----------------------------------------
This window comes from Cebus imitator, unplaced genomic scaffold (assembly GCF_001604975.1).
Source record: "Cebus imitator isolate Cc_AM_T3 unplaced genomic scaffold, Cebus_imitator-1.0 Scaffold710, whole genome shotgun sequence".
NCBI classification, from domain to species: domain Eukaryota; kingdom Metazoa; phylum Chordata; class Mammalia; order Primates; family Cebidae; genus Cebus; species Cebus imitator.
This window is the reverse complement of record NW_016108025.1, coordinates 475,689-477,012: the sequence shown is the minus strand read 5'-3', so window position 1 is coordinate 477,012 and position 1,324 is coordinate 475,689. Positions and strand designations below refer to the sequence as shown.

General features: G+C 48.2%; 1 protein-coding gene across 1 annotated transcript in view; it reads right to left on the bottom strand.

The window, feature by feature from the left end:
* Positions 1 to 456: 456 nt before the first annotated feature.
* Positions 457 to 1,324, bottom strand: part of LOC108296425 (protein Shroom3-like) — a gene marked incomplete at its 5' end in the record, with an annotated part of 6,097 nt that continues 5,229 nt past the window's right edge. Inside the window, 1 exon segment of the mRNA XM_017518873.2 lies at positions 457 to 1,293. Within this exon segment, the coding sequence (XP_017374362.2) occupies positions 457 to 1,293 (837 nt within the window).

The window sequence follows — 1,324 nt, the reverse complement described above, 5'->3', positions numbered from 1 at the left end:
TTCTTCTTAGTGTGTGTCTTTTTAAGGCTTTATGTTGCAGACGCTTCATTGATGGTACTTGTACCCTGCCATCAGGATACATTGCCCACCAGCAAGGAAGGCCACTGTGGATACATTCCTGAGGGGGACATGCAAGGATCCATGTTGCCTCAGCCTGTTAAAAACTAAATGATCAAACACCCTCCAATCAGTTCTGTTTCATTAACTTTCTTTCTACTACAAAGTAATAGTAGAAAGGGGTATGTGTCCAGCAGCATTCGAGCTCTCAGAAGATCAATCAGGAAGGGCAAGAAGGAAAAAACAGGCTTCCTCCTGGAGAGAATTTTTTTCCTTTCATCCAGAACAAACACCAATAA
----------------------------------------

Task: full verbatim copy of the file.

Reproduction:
This window comes from Cebus imitator, unplaced genomic scaffold (assembly GCF_001604975.1).
Source record: "Cebus imitator isolate Cc_AM_T3 unplaced genomic scaffold, Cebus_imitator-1.0 Scaffold710, whole genome shotgun sequence".
NCBI classification, from domain to species: domain Eukaryota; kingdom Metazoa; phylum Chordata; class Mammalia; order Primates; family Cebidae; genus Cebus; species Cebus imitator.
This window is the reverse complement of record NW_016108025.1, coordinates 475,689-477,012: the sequence shown is the minus strand read 5'-3', so window position 1 is coordinate 477,012 and position 1,324 is coordinate 475,689. Positions and strand designations below refer to the sequence as shown.

General features: G+C 48.2%; 1 protein-coding gene across 1 annotated transcript in view; it reads right to left on the bottom strand.

The window, feature by feature from the left end:
* Positions 1 to 456: 456 nt before the first annotated feature.
* Positions 457 to 1,324, bottom strand: part of LOC108296425 (protein Shroom3-like) — a gene marked incomplete at its 5' end in the record, with an annotated part of 6,097 nt that continues 5,229 nt past the window's right edge. Inside the window, 1 exon segment of the mRNA XM_017518873.2 lies at positions 457 to 1,293. Within this exon segment, the coding sequence (XP_017374362.2) occupies positions 457 to 1,293 (837 nt within the window).

The window sequence follows — 1,324 nt, the reverse complement described above, 5'->3', positions numbered from 1 at the left end:
TTCTTCTTAGTGTGTGTCTTTTTAAGGCTTTATGTTGCAGACGCTTCATTGATGGTACTTGTACCCTGCCATCAGGATACATTGCCCACCAGCAAGGAAGGCCACTGTGGATACATTCCTGAGGGGGACATGCAAGGATCCATGTTGCCTCAGCCTGTTAAAAACTAAATGATCAAACACCCTCCAATCAGTTCTGTTTCATTAACTTTCTTTCTACTACAAAGTAATAGTAGAAAGGGGTATGTGTCCAGCAGCATTCGAGCTCTCAGAAGATCAATCAGGAAGGGCAAGAAGGAAAAAACAGGCTTCCTCCTGGAGAGAATTTTTTTCCTTTCATCCAGAACAAACACCAATAA